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Freudenberger defines burnout as “the extinction of motivation or incentive, especially where one’s devotion to a cause or relationship fails to achieve the intended outcomes” in his book, Burnout: The High Cost of High Achievement. That term captures the outcome of burnout, but it doesn’t say much about how burnout feels.
Job burnout is distinguished by three major symptoms:
- Motivational deficit
- You are dissatisfied with your employment.
- A lack of confidence in your capacity to finish tasks (a sense of inefficacy)
- If you find yourself struggling with the most basic chores, becoming easily annoyed with coworkers or loved ones, and feeling as if you can’t do anything successfully, you may be suffering from burnout.
What research has to say about burnout
The World Health Organization (WHO) describes burnout as a “condition of vital depletion,” which is only the tip of the iceberg when it comes to burnout. In May 2020, 41 percent of employees polled reported being burned out as a result of the stress of managing work in the midst of the COVID-19 epidemic, up from a previous study that revealed burnout in roughly 23 percent of employees just a few months earlier. Also, you must try to play this Am I Burnt Out Quiz.
Am I Burnt Out Quiz
However, burnout is not merely a “pandemic condition.” According to a 2015 Deloitte survey, an astounding 77 percent of professionals asked have experienced burnout at their present workplace, and 91 percent felt that having an unmanageable amount of stress “negatively impacts the quality of their work.” Workplace stress and burnout are projected to cause about 120,000 fatalities and nearly $190 billion in healthcare costs each year.
Because of the prevalence of burnout and workplace stress, as well as the significant impact they can have on productivity and health, the World Health Organization revised its definition of burnout in the 11th edition of the International Classification of Diseases. It is now understood to be an “occupational phenomenon” that happens when “chronic workplace stress…is not properly controlled.”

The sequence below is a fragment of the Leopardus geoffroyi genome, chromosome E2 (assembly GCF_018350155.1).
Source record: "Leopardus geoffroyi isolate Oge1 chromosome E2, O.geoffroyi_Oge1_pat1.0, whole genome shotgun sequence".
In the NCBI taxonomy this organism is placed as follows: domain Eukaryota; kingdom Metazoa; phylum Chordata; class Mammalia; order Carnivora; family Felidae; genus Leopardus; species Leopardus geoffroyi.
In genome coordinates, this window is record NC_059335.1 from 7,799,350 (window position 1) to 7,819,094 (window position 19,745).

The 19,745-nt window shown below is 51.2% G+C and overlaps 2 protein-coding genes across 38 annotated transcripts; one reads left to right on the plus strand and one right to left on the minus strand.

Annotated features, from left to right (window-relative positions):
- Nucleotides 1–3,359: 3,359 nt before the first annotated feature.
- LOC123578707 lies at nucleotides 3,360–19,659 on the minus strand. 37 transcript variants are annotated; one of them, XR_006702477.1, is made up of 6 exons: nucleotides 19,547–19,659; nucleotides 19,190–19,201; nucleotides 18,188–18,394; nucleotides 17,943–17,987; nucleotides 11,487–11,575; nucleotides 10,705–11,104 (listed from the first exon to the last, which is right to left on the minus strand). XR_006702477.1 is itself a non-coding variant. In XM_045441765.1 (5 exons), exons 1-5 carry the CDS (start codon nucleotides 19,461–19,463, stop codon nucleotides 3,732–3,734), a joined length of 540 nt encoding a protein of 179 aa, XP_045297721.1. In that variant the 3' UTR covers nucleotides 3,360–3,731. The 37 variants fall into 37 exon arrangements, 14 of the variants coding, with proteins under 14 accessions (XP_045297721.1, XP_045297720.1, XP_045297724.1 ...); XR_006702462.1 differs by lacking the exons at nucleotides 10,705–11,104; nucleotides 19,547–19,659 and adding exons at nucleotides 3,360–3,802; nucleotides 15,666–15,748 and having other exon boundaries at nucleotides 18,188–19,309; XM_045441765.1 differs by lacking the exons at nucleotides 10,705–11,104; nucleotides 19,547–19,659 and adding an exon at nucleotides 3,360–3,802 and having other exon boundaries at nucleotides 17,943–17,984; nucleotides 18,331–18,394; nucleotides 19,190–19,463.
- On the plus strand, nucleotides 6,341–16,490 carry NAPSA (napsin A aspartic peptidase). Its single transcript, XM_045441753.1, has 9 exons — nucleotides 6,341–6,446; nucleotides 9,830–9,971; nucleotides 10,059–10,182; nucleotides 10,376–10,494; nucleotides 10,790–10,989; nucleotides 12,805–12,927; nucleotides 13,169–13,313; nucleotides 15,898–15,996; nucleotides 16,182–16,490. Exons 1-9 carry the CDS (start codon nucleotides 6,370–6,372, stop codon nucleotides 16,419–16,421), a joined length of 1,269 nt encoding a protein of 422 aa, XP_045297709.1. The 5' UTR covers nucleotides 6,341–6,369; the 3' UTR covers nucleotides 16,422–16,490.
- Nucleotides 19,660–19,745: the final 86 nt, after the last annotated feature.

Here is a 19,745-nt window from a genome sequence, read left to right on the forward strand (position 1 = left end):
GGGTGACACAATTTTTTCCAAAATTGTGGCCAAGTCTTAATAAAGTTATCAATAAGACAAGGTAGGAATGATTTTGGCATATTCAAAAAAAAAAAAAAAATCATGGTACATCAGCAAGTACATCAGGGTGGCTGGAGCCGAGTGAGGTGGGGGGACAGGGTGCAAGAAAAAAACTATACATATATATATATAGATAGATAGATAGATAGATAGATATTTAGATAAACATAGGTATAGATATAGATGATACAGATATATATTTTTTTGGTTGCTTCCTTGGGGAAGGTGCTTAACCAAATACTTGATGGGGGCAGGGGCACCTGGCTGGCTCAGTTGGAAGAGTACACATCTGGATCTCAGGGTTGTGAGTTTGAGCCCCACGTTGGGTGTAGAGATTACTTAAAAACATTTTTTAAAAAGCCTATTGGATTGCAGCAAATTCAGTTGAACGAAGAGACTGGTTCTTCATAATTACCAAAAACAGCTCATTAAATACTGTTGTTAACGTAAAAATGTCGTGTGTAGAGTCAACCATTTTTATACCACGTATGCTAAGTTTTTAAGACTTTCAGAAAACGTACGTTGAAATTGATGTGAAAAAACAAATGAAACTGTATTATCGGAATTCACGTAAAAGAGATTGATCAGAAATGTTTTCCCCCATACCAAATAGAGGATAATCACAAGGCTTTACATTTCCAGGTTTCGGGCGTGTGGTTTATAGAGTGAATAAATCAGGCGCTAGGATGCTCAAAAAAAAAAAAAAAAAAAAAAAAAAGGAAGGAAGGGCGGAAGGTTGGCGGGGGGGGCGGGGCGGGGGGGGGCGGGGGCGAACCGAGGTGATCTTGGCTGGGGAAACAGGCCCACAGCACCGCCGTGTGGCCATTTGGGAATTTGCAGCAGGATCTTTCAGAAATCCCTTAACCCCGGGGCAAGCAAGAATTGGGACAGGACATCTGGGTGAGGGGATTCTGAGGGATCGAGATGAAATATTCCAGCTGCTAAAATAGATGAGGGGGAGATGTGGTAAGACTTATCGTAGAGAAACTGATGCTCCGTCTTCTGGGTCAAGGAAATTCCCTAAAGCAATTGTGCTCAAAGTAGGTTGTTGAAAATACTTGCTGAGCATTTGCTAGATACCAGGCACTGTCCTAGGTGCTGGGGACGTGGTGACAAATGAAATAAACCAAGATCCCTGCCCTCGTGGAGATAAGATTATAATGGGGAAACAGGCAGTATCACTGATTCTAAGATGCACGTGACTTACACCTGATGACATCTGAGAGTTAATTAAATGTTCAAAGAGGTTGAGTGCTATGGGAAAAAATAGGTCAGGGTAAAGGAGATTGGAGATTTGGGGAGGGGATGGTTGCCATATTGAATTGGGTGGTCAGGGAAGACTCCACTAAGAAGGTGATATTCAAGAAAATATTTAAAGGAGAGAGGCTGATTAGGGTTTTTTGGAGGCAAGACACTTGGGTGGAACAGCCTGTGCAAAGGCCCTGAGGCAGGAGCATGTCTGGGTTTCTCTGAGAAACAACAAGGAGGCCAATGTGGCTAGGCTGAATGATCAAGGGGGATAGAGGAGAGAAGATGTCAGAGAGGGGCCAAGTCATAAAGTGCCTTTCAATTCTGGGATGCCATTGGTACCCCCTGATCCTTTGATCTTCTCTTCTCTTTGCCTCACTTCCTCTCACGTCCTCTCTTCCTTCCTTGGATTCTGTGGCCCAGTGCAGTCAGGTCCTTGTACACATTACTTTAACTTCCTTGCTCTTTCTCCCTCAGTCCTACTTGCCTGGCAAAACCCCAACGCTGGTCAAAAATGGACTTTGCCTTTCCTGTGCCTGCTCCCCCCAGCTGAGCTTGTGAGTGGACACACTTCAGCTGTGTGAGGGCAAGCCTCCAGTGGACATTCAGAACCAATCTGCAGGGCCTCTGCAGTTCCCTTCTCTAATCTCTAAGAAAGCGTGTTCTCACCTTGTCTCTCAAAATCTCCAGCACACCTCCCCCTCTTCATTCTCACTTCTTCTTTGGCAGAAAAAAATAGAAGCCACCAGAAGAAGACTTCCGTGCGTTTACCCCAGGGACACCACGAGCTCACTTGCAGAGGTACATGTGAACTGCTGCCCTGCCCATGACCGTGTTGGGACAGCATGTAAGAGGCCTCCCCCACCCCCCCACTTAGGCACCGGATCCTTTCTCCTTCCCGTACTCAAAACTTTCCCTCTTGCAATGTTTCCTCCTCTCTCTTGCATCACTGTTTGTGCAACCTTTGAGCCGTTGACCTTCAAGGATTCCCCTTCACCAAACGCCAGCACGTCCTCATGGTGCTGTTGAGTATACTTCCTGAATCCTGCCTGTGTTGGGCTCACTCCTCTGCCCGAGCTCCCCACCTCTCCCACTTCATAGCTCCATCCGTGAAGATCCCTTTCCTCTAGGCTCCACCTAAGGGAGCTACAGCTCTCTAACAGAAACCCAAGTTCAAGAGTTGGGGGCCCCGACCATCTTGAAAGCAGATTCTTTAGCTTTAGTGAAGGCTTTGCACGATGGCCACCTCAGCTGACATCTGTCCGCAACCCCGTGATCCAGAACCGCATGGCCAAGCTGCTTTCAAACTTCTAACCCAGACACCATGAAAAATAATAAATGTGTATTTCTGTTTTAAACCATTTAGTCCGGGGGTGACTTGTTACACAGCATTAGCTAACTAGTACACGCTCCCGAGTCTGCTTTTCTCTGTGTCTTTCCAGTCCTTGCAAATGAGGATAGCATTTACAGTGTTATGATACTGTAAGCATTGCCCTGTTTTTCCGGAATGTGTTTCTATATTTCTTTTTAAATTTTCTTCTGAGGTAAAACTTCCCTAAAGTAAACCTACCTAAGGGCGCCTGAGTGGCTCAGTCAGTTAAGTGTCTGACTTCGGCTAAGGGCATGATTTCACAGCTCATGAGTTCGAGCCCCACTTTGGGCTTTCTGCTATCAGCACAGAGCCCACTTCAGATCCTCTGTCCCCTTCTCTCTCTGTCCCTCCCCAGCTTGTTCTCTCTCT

When most people think about burnout, they envision overload. It is continuing to work at an unsustainable rate in order to achieve achievement, financial security, or recognition.
Burnout can be caused by both a heavy workload and a lack of demanding tasks. To be happy in their jobs, people need to feel stimulated and involved. They lose interest and disconnect when they lack passion for what they do.
Burnout should be avoided.
People feel helpless at work because they lack a feeling of purpose and agency. It’s difficult to stay interested when you feel like nothing you do matters. Employees will burn out if they believe their task is too complex or there is simply too much to do.
About the quiz
Job burnout can be caused by a variety of factors.
Job burnout can be caused by a variety of circumstances, including:
- Control issues. Inability to influence job-related decisions, such as your schedule, responsibilities, or workload, may result in job burnout. A lack of the resources you require to do your assignment could also be an issue.
- Uncertain job expectations If you’re unsure about your level of authority or what your boss or coworkers want from you, you’re not going to feel at ease at work.
- Workplace dynamics that are dysfunctional. Perhaps you work with an office bully, feel undercut by coworkers, or your employer micromanages your job. This can exacerbate job stress.
- Extreme levels of activity. When you work in a repetitive or hectic environment, you require constant energy to stay focused, which can lead to exhaustion and job burnout.
- Social support is lacking. You may get more anxious if you feel isolated at work and in your personal life.
- Work-life conflict. If your work consumes so much of your time and energy that you lack the energy to spend time with your family and friends, you may burn out rapidly.
Factors that contribute to job fatigue
Job burnout may be caused by the following factors:
- You have a lot on your plate and work a lot of hours.
- You are having difficulty balancing your job and personal lives.
- You work in a field that helps people, such as health care.
- You believe you have little or no influence over your work.